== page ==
Jail Bait

Getting sprung from the slammer has never been easier, and the life of a Miami bail bondsman has never been tougher

But then the corrections officers call Viola to tell him the woman's husband will be out on pretrial release in a few hours. He misses out on an easy $500. No longer a big surprise for a bondsman. Viola explains the situation to the woman in a combination of Spanish and English, and she smiles broadly, for once revealing the missing teeth.

"Did I do anything wrong?" Viola asks rhetorically as the woman herds her girls out the door. "That woman came up to me; I never said a word to her." Durkee says he wouldn't have agreed to post bond for her; he would have pointed out the list of licensed bondsmen that hangs on the walls of the jail and let her call one. His DUI detainee walks into the waiting room, and they leave. A few minutes later Viola's client limps out in a filthy white T-shirt and jeans. Under a few days' worth of beard and a haystack of hair is a hollow face and darting blue eyes. He starts talking immediately. "Man, what a bad day I had! First my girlfriend broke up with me, then I got shot, and then this. Look at this shit." He pulls up the legs of his jeans to reveal dark scabs scattered over his shins. "Some of the gunshot is still in there. They didn't even take it all out. Oh, man!" He explains that the police never would have found the drugs if one of his friends hadn't called 911 after he was shot. Viola doesn't bother asking who shot him, or why.

"Come on," he says evenly. "Your brother's going to meet us over at my office." They get into Viola's white Subaru across the street.

Across the street from the county courthouse on Flagler, bondsman Ricardo Rodriguez takes a deep, relaxing breath and opens the door to another bond agent's office. He's here to make damn sure this guy knows he is serious. A few weeks earlier Rodriguez and a bondsman named Marty picked up a fugitive for a bondsman named Frankie, saving him from the threat of losing $100,000. Frankie had promised them $50,000 for the job. But he isn't paying. Frankie is an agent for the bondsman Rodriguez is visiting.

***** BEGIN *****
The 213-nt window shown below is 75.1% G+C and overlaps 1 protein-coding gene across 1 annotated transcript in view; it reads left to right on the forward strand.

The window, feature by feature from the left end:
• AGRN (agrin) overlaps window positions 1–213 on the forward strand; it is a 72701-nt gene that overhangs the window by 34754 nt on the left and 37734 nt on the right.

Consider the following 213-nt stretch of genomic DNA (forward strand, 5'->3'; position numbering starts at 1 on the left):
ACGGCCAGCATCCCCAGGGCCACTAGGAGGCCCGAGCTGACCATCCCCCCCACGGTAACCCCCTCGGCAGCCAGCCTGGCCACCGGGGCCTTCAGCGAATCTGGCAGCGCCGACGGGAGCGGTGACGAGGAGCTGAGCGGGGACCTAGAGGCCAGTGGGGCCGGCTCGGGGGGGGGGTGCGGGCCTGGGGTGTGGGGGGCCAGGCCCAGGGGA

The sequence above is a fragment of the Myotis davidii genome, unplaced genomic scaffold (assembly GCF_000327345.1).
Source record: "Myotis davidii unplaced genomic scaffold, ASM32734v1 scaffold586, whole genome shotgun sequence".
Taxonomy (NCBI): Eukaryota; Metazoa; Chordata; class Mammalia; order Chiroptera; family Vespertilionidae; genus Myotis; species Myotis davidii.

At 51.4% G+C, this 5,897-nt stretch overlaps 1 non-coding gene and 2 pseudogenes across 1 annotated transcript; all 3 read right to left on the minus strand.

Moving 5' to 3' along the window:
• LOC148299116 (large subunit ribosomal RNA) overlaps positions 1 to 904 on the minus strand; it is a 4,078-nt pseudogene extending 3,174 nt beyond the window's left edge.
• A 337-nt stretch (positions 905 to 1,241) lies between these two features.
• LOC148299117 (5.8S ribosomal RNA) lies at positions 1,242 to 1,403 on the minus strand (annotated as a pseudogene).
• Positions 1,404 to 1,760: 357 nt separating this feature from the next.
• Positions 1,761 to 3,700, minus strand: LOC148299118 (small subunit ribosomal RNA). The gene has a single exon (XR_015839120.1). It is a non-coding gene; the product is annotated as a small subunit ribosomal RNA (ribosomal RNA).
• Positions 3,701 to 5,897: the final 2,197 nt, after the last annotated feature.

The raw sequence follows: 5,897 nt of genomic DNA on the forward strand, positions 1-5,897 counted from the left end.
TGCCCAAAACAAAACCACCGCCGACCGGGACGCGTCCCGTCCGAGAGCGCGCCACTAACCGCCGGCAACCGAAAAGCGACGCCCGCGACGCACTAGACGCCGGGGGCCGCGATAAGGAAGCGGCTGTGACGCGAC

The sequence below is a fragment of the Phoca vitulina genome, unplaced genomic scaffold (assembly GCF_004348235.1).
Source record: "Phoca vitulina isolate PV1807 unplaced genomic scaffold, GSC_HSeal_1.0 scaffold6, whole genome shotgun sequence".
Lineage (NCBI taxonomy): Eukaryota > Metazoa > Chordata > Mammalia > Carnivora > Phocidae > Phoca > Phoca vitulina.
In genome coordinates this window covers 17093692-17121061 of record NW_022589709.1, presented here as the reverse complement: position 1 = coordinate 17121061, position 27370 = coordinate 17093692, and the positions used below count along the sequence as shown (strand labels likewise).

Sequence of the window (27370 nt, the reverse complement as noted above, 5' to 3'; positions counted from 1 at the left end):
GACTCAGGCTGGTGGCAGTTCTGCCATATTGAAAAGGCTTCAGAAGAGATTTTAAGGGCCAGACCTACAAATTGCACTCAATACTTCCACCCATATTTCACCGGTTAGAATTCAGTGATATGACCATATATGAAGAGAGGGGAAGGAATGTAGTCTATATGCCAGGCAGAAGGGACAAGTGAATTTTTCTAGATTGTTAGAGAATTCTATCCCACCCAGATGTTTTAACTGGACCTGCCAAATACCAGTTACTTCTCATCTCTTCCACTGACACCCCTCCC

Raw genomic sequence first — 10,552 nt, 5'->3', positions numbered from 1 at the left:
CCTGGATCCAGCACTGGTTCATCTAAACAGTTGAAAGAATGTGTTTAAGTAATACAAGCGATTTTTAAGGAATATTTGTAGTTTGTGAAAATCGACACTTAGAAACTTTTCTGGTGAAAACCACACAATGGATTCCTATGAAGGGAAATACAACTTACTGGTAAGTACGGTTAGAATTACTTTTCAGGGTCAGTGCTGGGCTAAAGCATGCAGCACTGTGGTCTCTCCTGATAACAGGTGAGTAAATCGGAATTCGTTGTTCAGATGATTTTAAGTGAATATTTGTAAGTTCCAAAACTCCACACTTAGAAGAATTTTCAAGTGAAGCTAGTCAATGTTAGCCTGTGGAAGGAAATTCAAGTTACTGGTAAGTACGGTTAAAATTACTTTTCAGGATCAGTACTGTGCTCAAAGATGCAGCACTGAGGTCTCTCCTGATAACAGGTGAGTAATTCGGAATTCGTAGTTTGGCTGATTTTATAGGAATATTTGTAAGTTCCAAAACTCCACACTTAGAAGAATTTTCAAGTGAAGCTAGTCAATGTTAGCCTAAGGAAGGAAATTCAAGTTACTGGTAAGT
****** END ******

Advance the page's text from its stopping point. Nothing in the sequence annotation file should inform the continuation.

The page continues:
Their conversation is pleasant enough. "It p-o'd Marty big time," Rodriguez says. "He's upset."

"I'll give Frankie a call," says the other bondsman, Frankie's boss, a man in late middle age with a face the color of cigar ash.

"All we want is the money. It's in the best interests of everybody. He has a bad reputation on the street. People don't trust him anymore."

"I'll give Frankie a call," the other bondsman repeats calmly, without expression.

Rodriguez leaves quickly; he has a lot of errands today. He isn't too worried about getting his money. Even if he doesn't, Frankie will pay anyway: combing state court files, Marty found an old $100,000 forfeiture on a bond Frankie wrote and never paid -- overlooked by the clerks, a not-uncommon occurrence. Now the county has been notified that Frankie owes $100,000. "We all get along, but you can't trust any of them [bondsmen]," Rodriguez says. "Everyone talks about being professional, this and that, but the bottom line is if they can beat you, they will. It's a sleazy business. You're dealing with the scum of the earth."

He gets a beep and pulls out his cellular phone to call his office. A client is coming by to pick up the collateral for a bond on a case that is now closed. Rodriguez heads to his bank to pick up the collateral, jewelry he stored in a safe-deposit box. He likes being out and about; he drove an ice cream truck before becoming a bondsman. This is better money and more excitement, even if his wife does hate it. Rodriguez hopes he can retire in fifteen or twenty years. Everyone knows him at the bank, where his Reeboks and green plaid shirt contrast with the business suits of the other customers. He and the teller make small talk in Spanish while he waits for the jewelry. A bank employee brings it out in a manila envelope. "It's not even really valuable jewelry," he muses. "But it means a lot to the family."

A relative newcomer in Miami terms, Rodriguez has been in the bonds business for five years, during which he's managed to build a solid clientele. He thinks it's stupid to worry about a bondsman displaying a business card on a car window; in fact, he used to have a card taped to the windshield of his well-worn green Honda (even the president of the bail bond association, Russ Walters, Jr., has a front license plate identifying him as a bondsman). Rodriguez tore the card off, he says, when Viola started having problems with the insurance department in the spring of 1992. Around the same time, Rodriguez had problems of his own: he and four other bondsmen were the targets of complaints, along with Viola, by the corrections officer Lorraine Cooper, though the allegations were different. The cases against Rodriguez and two of the bondsmen were dropped after preliminary investigations; two other cases remain open.

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